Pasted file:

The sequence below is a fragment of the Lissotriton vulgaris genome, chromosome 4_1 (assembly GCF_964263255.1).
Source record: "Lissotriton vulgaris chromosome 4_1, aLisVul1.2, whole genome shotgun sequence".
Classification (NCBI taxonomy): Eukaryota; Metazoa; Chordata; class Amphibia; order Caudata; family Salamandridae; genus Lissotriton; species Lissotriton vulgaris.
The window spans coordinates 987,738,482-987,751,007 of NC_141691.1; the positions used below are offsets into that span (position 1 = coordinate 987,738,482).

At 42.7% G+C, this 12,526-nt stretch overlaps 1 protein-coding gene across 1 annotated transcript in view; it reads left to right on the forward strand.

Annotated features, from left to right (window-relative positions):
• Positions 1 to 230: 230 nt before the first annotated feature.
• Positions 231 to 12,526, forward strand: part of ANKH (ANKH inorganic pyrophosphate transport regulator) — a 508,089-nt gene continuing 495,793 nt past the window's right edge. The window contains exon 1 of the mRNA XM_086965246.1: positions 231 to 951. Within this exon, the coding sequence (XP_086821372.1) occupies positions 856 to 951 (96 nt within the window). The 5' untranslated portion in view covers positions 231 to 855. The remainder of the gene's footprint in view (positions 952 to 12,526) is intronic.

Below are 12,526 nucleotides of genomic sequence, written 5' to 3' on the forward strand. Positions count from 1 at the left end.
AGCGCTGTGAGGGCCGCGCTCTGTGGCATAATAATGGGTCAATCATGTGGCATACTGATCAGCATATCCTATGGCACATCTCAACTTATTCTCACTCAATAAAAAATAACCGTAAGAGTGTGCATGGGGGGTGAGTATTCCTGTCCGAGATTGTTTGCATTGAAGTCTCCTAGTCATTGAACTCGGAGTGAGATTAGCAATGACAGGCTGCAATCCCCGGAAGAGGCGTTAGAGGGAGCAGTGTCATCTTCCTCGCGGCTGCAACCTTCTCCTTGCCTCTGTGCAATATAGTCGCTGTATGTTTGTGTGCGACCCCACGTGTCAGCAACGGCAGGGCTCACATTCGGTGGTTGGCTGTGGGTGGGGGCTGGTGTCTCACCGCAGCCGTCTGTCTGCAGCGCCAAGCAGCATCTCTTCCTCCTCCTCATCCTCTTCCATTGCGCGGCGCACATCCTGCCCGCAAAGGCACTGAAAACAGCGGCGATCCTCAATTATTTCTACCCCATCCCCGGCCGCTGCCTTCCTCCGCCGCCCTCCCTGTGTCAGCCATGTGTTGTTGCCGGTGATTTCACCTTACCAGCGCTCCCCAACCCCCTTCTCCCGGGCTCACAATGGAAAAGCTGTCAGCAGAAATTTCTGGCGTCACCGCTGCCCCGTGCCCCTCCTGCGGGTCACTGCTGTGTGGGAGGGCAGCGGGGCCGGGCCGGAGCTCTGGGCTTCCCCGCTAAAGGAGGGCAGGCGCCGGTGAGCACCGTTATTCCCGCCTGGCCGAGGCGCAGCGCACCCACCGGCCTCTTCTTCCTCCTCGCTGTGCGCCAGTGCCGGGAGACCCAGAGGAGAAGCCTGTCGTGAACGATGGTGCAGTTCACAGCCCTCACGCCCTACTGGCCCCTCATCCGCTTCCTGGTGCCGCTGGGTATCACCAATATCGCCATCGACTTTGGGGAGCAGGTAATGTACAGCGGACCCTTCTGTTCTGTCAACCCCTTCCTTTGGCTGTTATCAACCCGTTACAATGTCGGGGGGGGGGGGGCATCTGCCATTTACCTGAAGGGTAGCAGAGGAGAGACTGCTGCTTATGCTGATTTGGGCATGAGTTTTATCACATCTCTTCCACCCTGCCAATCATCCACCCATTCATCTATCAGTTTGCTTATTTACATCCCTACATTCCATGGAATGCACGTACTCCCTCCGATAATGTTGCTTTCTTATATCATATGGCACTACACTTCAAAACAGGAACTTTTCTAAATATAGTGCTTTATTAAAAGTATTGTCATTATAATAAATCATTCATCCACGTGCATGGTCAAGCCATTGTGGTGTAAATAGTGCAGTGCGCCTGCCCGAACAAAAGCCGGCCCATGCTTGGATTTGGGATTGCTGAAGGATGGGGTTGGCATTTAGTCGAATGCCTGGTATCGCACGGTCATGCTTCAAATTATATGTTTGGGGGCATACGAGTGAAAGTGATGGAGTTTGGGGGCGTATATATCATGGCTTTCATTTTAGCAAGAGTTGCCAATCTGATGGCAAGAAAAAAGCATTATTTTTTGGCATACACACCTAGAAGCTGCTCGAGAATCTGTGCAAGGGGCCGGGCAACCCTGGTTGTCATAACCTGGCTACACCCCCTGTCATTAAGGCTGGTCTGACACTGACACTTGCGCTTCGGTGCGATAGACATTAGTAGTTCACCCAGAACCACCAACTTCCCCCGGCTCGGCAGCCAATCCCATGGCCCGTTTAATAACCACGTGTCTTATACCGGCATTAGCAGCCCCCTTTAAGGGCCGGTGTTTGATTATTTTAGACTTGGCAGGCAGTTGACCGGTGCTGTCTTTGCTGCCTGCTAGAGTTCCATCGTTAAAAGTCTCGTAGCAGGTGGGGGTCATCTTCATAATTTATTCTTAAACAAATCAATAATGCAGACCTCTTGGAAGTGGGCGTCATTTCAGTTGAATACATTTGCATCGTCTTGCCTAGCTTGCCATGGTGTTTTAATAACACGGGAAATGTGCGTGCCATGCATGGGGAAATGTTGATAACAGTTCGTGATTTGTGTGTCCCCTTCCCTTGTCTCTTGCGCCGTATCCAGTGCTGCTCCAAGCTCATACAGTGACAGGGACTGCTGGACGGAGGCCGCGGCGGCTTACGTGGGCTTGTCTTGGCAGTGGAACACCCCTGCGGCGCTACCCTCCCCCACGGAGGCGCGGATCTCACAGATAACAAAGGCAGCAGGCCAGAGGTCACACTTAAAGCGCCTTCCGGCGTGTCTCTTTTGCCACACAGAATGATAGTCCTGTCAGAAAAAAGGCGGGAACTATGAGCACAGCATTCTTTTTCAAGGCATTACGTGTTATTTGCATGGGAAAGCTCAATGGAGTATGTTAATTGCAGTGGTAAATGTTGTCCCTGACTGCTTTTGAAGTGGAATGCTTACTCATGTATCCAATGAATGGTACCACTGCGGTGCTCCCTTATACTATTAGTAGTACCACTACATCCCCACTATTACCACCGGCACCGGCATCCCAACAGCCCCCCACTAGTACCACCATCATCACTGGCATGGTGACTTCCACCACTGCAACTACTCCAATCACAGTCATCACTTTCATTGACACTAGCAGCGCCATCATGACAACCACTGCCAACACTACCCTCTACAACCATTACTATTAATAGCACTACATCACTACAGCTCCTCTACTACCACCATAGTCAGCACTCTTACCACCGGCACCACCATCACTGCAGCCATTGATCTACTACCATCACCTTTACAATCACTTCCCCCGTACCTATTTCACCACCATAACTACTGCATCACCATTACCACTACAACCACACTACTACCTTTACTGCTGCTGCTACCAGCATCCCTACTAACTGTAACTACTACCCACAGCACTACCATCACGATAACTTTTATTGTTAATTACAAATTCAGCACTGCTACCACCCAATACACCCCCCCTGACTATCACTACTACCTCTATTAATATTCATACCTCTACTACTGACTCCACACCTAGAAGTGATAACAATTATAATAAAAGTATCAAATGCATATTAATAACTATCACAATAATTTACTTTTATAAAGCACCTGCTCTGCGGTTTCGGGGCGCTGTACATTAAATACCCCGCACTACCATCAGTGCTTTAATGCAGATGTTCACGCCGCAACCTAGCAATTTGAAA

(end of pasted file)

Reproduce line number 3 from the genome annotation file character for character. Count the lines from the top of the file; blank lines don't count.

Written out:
Classification (NCBI taxonomy): Eukaryota; Metazoa; Chordata; class Amphibia; order Caudata; family Salamandridae; genus Lissotriton; species Lissotriton vulgaris.